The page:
An Interview with Ceri Rees, the MI's new Director

May 29, 2014

Russell Pinson recently sat down with the MI's new Director, Ceri Rees, to hear her reflections on working at the MI thus far and her vision for the MI's next season. Ceri joined MI staff in February 2014, taking the reins from Mark Mayhew, who is stepping down to pursue other horizons. 


Q: For those not familiar with the MI, how do you describe what we do?


We see ourselves very much at the centre of Regent’s core vision to equip the whole people of God. We focus specifically on taking the best of Regent’s thinking and teaching and making it available in local churches. We’ve also been privileged over the last few years to be given room to take some risks and try new things – an innovation hub if you like. We’re really starting to see this pay off now.


Q: You’ve been with the MI just over 3 months now. What stands out to you about our work?


One thing that stands out is the extent to which work within the MI is shaped by the broader rhythms of the college. It’s been great to join in with the college’s rhythms of prayer and worship, partly as a way to ground my own work, but also as a point of connection with the whole community. It also means that a lot of energy and busyness is focused around term time, so it was a challenge finding my feet in a new role at the busiest point of the year!


Q: What excites you about working at the MI?


I’m really excited about the ReFrame project we’re working on. I love helping people access ideas and concepts they may not find access to by themselves, and I think this is exactly what ReFrame does.  ReFrame is putting a fuller, richer understanding of the gospel into people’s hands, inviting them to encounter God, and then live out of this encounter in their daily lives.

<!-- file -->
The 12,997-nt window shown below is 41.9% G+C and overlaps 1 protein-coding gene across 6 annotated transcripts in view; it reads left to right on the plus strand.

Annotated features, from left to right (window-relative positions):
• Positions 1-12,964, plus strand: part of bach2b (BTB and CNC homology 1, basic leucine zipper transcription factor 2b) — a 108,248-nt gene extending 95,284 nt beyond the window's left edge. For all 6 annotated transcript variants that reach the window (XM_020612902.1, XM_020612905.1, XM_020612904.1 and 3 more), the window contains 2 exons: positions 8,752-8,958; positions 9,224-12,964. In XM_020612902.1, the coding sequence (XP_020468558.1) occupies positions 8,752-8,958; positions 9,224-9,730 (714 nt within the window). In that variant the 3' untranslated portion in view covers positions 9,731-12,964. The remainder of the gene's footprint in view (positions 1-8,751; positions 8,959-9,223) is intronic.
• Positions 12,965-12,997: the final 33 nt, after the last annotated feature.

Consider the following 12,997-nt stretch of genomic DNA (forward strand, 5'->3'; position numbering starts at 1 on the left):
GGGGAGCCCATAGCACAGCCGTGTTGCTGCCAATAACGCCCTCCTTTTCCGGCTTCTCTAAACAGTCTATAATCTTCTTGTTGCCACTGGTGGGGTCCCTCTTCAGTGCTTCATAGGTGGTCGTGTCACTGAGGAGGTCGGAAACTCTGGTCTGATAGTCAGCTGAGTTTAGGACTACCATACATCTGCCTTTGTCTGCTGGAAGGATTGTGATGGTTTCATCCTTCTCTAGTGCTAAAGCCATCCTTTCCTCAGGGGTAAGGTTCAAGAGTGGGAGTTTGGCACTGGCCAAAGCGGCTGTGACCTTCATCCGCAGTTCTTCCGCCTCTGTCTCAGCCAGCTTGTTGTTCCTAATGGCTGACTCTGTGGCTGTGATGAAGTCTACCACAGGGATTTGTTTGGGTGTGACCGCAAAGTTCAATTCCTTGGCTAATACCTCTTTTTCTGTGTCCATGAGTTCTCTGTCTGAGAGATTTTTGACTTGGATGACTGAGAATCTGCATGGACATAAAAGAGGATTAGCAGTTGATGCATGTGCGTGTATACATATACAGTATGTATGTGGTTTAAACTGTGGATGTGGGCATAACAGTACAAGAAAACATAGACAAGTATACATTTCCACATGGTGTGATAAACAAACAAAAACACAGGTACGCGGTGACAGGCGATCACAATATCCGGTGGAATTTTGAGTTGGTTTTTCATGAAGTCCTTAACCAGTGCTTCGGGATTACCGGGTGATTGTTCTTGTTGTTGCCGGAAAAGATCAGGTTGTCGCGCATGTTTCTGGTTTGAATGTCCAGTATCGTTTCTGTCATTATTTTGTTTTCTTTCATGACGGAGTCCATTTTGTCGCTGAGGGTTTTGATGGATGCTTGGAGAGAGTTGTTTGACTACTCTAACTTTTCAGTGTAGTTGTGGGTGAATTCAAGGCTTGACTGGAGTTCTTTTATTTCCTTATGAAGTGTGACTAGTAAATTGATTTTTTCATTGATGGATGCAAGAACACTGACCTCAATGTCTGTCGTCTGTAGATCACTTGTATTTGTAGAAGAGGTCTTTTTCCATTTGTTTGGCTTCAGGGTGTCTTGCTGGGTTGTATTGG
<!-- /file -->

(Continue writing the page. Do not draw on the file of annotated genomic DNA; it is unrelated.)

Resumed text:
On a personal level, three things excite me: the theological content itself, envisioning people for ReFrame, and strategic development. Some days I’m working through a lecture by  Rikk Watts or Sarah Williams, and I can hardly believe I’m getting paid to do it. Or I’m sitting with a pastor or leader of a network of churches, listening to what they’re passionate about, and helping them see how ReFrame could connect with that. I do also enjoy thinking through strategically how we’re going to launch ReFrame, although if I’m honest, this can also be a bit intimidating.

Q: You’ve talked a lot about the ReFrame film project – is this the MI’s main focus for he next year?


 Yes, that’s right. We’ve experimented a fair bit over the last few years, always adjusting, course correcting, and looking to see where we’re being most fruitful. There’s been such an incredible response to ReFrame, both when we ran it live in Vancouver and as we’ve gotten underway filming the course, that it’s clear this is where we need to focus our energies. We’re working closely with The Washington Institute for Faith, Vocation & Culture to launch ReFrame—they have some great connections in the US particularly. And of course Regent’s networks will be crucial for us too, particularly in Canada, and also more globally in New Zealand, Australia, UK, Singapore and Hong Kong for example.

Note: More details on ReFrame will be available in our next issue of Aqueduct. In the meantime check out the ReFrame website for more details and to view a short film about the project.


Q: What does success look like for you?


Success for me is seeing the MI and the broader team succeed. In terms of success for the MI, I think that involves seeing lots of groups running ReFrame, encountering Jesus, and finding renewed faith to live joyfully as Christ’s ambassadors in the world. We have some concrete numerical goals that help shape how we go about that, but at the end of the day this isn’t a numbers game—it’s about seeing people encounter God and having their lives transformed by the gospel.


You can learn more about Ceri’s thoughts on vocation and work more generally in a recent interview with Regent World.